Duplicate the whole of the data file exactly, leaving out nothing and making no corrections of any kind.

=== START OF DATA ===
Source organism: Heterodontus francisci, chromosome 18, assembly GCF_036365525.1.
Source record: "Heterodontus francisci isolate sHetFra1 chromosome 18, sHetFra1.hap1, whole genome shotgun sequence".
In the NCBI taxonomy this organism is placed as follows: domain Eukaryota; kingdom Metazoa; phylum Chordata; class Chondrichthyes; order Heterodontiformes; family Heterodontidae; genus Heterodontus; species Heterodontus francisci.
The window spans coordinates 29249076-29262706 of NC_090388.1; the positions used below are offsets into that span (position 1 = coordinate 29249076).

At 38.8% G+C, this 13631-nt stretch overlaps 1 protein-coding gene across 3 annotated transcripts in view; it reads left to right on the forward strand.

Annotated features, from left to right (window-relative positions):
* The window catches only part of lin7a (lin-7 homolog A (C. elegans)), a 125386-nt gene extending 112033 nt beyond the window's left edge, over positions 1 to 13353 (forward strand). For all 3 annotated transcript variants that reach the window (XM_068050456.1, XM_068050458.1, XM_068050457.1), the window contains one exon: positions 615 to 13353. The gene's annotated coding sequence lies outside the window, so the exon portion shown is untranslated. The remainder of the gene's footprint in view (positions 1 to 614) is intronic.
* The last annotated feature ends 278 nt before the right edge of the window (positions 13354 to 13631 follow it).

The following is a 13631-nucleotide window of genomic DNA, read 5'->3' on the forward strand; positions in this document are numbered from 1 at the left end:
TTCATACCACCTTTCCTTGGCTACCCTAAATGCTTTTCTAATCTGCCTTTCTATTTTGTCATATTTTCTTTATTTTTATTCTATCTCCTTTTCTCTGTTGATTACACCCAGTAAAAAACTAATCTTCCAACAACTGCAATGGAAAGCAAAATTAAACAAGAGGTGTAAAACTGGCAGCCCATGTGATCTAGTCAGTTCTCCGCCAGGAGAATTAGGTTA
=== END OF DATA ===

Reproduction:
Source organism: Heterodontus francisci, chromosome 18, assembly GCF_036365525.1.
Source record: "Heterodontus francisci isolate sHetFra1 chromosome 18, sHetFra1.hap1, whole genome shotgun sequence".
In the NCBI taxonomy this organism is placed as follows: domain Eukaryota; kingdom Metazoa; phylum Chordata; class Chondrichthyes; order Heterodontiformes; family Heterodontidae; genus Heterodontus; species Heterodontus francisci.
The window spans coordinates 29249076-29262706 of NC_090388.1; the positions used below are offsets into that span (position 1 = coordinate 29249076).

At 38.8% G+C, this 13631-nt stretch overlaps 1 protein-coding gene across 3 annotated transcripts in view; it reads left to right on the forward strand.

Annotated features, from left to right (window-relative positions):
* The window catches only part of lin7a (lin-7 homolog A (C. elegans)), a 125386-nt gene extending 112033 nt beyond the window's left edge, over positions 1 to 13353 (forward strand). For all 3 annotated transcript variants that reach the window (XM_068050456.1, XM_068050458.1, XM_068050457.1), the window contains one exon: positions 615 to 13353. The gene's annotated coding sequence lies outside the window, so the exon portion shown is untranslated. The remainder of the gene's footprint in view (positions 1 to 614) is intronic.
* The last annotated feature ends 278 nt before the right edge of the window (positions 13354 to 13631 follow it).

The following is a 13631-nucleotide window of genomic DNA, read 5'->3' on the forward strand; positions in this document are numbered from 1 at the left end:
TTCATACCACCTTTCCTTGGCTACCCTAAATGCTTTTCTAATCTGCCTTTCTATTTTGTCATATTTTCTTTATTTTTATTCTATCTCCTTTTCTCTGTTGATTACACCCAGTAAAAAACTAATCTTCCAACAACTGCAATGGAAAGCAAAATTAAACAAGAGGTGTAAAACTGGCAGCCCATGTGATCTAGTCAGTTCTCCGCCAGGAGAATTAGGTTA